The MSP itself is based on the recommendations of the Commission for Agricultural Costs and Prices (CACP), which is supposed to work out the normative costs of production for each of these crops. In reality, although the MSP has remained a notional price with no legally binding commitment by the state, it at least acts as an indicative floor price. 

However, in the real world, what farmers actually realise in terms of prices is crucially dependent on what share of the crop in a State is actually procured at the MSP that has been officially set. Thus, States with higher procurement shares, at least for wheat and paddy, reflect a higher share of farmers realising at least the MSP. Although the new policy regime does not officially state that MSPs will become dysfunctional, there is widespread fear that this is exactly what would happen after the dismantling of the Agricultural Produce Market Committee (APMC) channel of procurement. 

In fact, the policy of public procurement has remained almost ineffective, barring the cases of paddy and wheat. Procurement for paddy and wheat averages about 40 percent of the marketed surplus while the procurement for coarse cereals is below 5 percent. Obviously, the low procurement levels in the case of most crops result in low price realisation for farmers. Shockingly, according to AGMARKNET data, on no day during the entire 2018-19 kharif season did farmers sell pulses at the MSP that was set. Without an effective procurement policy, the mere announcement of MSP does not necessarily improve the prices for all the crops.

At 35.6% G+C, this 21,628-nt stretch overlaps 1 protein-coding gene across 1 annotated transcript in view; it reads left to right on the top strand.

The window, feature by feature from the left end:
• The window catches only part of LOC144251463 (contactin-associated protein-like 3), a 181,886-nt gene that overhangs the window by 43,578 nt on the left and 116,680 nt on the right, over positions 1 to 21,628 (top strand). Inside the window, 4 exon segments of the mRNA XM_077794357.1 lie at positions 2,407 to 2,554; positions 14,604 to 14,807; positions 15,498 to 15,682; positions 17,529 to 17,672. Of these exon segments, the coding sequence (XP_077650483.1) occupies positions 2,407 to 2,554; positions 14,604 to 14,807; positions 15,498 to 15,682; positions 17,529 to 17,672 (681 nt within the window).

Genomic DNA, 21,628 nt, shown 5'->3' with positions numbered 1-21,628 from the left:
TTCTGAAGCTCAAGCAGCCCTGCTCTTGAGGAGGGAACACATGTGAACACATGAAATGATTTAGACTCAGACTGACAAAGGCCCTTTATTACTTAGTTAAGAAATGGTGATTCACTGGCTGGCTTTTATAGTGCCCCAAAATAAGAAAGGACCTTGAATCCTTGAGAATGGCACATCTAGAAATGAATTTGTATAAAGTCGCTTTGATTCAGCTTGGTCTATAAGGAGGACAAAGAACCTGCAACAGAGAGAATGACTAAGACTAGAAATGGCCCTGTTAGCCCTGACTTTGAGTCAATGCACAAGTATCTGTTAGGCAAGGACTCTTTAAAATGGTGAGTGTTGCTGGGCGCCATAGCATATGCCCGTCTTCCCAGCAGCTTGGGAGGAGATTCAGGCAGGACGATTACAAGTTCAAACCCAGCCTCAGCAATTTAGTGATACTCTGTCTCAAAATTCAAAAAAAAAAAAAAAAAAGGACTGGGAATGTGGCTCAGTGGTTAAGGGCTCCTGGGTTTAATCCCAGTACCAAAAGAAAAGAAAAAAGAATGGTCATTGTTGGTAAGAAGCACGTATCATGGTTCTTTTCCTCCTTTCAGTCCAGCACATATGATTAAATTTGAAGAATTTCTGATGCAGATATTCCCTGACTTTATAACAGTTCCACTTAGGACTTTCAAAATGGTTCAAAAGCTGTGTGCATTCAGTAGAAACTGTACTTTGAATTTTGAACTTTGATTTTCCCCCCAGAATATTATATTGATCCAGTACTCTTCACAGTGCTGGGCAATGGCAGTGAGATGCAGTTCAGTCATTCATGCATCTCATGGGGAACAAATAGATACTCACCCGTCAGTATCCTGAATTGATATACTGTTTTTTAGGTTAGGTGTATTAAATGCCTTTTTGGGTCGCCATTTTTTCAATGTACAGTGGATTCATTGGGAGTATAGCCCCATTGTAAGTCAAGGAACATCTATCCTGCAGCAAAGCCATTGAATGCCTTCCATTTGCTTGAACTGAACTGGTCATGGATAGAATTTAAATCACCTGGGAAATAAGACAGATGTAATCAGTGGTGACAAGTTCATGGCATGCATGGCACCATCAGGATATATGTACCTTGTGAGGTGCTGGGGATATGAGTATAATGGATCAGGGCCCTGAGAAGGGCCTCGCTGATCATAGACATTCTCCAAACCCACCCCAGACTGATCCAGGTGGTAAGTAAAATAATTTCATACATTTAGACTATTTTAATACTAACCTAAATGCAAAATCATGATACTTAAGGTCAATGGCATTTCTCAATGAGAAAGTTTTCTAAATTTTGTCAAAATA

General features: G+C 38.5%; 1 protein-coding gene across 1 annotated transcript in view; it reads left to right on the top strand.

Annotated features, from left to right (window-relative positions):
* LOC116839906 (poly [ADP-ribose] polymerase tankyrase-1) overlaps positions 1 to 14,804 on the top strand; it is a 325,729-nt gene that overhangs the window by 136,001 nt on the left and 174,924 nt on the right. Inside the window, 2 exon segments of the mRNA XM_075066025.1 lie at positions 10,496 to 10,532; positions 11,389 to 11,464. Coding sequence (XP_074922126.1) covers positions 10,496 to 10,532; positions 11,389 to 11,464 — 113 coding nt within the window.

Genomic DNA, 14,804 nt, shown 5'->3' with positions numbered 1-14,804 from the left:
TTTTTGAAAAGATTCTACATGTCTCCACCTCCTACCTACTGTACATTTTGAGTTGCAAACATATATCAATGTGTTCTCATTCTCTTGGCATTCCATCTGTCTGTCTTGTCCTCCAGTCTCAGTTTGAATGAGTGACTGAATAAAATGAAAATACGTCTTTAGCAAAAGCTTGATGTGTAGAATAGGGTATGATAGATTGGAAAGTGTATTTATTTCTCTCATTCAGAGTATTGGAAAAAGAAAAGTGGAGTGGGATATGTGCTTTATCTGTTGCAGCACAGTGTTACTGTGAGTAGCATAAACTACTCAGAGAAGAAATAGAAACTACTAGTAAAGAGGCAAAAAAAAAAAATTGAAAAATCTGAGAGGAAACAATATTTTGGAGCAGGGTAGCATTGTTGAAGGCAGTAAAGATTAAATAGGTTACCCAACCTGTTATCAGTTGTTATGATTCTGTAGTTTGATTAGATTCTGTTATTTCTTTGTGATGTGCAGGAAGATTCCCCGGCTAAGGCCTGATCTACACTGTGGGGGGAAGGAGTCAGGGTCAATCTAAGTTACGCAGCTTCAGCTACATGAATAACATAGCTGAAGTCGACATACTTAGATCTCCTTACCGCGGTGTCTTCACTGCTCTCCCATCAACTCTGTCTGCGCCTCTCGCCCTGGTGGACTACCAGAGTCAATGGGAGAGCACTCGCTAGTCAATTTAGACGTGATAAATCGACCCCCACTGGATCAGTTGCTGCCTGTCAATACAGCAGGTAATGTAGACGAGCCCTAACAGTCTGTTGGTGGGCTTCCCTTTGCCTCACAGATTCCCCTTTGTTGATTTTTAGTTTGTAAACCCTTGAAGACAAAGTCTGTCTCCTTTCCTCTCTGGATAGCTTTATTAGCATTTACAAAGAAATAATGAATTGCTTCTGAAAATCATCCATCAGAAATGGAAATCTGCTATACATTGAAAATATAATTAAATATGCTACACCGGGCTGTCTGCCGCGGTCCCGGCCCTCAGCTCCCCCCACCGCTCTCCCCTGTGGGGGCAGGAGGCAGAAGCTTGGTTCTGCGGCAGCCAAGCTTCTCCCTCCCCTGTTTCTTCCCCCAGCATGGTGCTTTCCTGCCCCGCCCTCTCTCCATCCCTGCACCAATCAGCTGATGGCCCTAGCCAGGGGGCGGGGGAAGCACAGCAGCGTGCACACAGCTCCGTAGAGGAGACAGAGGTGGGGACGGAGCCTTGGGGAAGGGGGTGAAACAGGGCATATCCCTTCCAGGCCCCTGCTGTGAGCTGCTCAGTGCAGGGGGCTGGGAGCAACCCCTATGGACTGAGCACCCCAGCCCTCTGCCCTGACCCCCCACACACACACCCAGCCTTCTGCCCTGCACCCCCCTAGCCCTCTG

Prior to these Acts, the Shanta Kumar Committee recommendations (2015) proposed deregulation of APMC and thereby curtailment of the government’s responsibilities in procurement. The lack of investment in the APMC infrastructure and the lackadaisical attitude to public procurement have already robbed the MSP of its teeth. The next step was to use the failure of state procurement to create a vacuum which private players could fill. 

Of course, there is no point in denying that farmers have problems in accessing APMCs or that “middle-men” there have acquired greater clout in recent years. But to “reform” the APMC is one thing but to demolish is quite another. Further deregulation would take away the minuscule security that farmers had in terms of realising better prices. Meanwhile, trading permits outside the APMC mandi s do not necessarily guarantee better prices for farmers. 

Why are farmers demanding MSP and procurement?

The reality is that agricultural products are sold at prices lower than their MSP. Farmers often sell their crops at prices lower than their cost of cultivation, incurring losses from cultivation. This primarily happens because of the fluctuation of prices in the open market. The demand of the farmers is that the government should fix the floor price before sowing and if the floor price is lower than the price at the time of harvesting the government ought to procure their produce at the MSP. Unlike most farmers, the government has the wherewithal to store produce. On the other hand, farmers who are mostly debt-ridden need money immediately after the harvest to repay their loans and invest in the next crop.